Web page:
The top communications strategist for the Senate Republicans -- who cheerily played a "bad cop'' role with some in the Capitol press corps -- surprised many folks this morning with word of his retirement.
John McArdle, who helped mastermind what could be the GOP retaking the Senate if they win two of the three still-contested Senate seats now facing recounts, is leaving the Senate after 29 years.
McArdle, never shy about picking up the phone to give a good yelling to a reporter, goes back to the days of Senate Majority Leader Warren Anderson. Working his way up the GOP ladder, McArdle would go on to serve as communications director for three Senate majority leaders: Ralph Marino, Joseph Bruno and Dean Skelos.
“I have always valued John’s wisdom, advice and support, but mostly I value his friendship,” Sen. Dean Skelos, the Republican leader, said in a statement. “He has truly set the standard for doing a very difficult job and, in doing so, has earned the respect of members from both sides of the aisle and the reporters who cover Albany. John is truly an institution in the Capitol whose presence will be missed. On behalf of all the members of the Senate Republican conference, I thank John for his many years of service and wish him the best of luck.”
McArdle said, “It’s has been an honor and privilege to serve the Senate for so many years and during such interesting times. I have had the good fortune to work for four outstanding majority Leaders and with senators and staff for an institution I truly love. I will cherish the memories and friendships and the opportunities I have had to serve the Senate and this state for the last 30 years.”
McArdle called a short while ago to say the timing of his departure is based, in part, on an early retirement program offered to legislative employees, which is closing to new enrollees next month. Also, he said he feels comfortable leaving now because he is confident the Republicans will re-take the Senate when the voting is all counted in three contested races in Erie, Westchester and Nassau counties.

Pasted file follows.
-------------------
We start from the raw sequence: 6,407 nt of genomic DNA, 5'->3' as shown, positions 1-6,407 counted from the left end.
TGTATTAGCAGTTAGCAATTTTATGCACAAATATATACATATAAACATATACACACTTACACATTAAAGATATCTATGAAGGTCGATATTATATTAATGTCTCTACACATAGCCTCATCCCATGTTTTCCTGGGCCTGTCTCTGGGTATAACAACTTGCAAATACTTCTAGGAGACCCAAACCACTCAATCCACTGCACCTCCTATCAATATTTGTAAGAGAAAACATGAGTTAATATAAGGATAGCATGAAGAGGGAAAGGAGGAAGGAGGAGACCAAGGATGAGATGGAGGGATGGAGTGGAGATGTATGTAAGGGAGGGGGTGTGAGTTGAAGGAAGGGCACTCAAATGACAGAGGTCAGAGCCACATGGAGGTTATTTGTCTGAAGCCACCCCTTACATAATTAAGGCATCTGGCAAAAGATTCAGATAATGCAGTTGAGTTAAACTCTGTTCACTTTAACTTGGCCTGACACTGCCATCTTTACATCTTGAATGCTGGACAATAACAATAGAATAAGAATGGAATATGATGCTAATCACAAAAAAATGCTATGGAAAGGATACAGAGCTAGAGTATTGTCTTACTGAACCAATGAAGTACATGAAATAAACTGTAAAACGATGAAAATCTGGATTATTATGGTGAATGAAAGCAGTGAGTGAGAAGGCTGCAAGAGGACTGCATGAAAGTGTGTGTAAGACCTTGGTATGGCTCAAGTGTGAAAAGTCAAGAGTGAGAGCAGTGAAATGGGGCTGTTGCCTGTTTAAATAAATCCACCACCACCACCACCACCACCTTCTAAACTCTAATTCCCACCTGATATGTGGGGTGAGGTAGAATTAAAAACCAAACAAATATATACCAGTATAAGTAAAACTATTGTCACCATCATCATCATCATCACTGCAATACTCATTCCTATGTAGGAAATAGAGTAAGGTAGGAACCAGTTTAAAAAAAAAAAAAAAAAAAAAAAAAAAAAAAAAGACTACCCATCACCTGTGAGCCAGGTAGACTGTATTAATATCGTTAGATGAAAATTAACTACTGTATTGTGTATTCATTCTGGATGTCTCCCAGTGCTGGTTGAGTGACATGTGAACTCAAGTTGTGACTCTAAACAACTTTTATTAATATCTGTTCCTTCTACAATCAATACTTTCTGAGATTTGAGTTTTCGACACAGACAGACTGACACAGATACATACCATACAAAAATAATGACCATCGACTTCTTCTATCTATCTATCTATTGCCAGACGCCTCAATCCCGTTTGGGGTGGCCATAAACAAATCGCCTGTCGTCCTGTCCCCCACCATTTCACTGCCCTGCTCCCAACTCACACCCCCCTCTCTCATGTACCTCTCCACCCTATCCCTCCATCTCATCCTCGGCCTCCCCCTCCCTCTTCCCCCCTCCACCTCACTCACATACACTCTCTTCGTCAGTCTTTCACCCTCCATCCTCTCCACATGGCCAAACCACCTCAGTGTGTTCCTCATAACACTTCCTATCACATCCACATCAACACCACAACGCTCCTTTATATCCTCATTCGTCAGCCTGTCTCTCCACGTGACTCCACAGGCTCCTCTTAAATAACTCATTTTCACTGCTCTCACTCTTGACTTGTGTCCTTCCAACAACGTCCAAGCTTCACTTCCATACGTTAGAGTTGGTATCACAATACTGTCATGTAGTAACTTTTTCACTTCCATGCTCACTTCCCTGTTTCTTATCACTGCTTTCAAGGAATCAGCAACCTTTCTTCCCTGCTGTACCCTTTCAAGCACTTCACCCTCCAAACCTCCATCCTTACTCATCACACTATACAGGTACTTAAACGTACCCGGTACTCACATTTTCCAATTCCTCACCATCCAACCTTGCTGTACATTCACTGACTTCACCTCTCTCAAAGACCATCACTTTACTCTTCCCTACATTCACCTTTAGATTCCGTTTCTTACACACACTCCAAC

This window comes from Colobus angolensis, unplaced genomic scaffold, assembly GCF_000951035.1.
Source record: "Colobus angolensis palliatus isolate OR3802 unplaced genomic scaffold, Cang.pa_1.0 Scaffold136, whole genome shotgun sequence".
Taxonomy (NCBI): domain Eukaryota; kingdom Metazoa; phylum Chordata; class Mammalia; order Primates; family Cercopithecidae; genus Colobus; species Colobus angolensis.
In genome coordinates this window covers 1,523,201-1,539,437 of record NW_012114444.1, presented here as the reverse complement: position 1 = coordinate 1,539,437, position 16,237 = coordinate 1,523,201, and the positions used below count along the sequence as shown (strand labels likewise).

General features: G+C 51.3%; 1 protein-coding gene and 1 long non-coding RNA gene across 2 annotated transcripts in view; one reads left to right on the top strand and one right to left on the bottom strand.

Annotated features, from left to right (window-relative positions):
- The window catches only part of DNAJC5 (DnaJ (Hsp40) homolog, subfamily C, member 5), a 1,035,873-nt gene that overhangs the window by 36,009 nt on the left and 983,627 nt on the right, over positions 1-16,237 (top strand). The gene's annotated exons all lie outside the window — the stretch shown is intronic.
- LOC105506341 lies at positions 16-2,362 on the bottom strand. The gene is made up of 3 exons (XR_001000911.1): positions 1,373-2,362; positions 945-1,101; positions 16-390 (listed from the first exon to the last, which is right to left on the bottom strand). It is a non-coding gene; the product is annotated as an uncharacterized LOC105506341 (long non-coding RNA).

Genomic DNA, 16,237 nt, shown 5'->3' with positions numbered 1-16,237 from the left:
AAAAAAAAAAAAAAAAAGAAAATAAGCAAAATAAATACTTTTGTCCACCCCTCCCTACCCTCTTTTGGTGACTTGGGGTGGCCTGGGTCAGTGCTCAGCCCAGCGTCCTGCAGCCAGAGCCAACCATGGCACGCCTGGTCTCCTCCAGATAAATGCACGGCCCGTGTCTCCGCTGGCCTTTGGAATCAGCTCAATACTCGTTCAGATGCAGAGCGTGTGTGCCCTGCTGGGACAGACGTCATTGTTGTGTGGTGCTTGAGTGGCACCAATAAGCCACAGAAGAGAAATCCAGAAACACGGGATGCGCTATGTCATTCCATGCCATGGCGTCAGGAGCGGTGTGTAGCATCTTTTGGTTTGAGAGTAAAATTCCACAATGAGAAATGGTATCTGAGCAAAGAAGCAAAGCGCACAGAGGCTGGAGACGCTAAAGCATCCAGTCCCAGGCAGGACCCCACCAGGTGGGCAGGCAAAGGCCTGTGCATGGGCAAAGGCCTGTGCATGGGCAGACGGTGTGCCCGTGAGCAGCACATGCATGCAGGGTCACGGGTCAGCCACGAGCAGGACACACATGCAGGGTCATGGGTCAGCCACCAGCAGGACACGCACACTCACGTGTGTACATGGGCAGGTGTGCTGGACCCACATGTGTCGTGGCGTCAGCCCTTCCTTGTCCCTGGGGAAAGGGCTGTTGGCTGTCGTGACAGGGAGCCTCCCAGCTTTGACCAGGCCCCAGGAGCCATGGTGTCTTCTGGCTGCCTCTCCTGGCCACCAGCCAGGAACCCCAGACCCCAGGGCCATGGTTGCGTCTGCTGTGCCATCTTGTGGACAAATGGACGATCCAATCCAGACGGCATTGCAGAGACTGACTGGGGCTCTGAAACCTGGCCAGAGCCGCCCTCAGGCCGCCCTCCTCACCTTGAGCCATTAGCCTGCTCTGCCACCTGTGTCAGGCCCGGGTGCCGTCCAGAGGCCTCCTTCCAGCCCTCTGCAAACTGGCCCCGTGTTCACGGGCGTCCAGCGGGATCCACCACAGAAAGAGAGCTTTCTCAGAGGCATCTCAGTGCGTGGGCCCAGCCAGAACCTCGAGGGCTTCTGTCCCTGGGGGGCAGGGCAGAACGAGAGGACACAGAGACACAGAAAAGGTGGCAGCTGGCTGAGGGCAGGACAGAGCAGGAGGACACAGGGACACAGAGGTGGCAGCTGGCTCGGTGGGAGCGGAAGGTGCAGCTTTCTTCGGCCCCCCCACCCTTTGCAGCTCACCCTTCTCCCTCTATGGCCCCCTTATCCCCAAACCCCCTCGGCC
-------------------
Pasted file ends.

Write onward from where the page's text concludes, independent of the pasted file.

McArdle rose to become one of the most influential staff members at the Capitol, with a reputation for his fierce defense of Senate Republicans against Democrats in the Legislature and even fellow Republicans, such as former Gov. George Pataki, on everything from policy to raw politics.
McArdle said he will go into consulting and public relations – he is banned from lobbying for two years – and “crisis communications,’’ a field he has known well at the Capitol. He plans to also go into business with Abe Lackman, a former top Senate fiscal staffer who is an Albany lobbyist.
And as the Democrats and Republicans toss rhetorical bombs at each other over the re-count process, the Senate Democratic spokesman called a ceasefire Monday -- if for only the moment -- to note McArdle's departure.
-- Tom Precious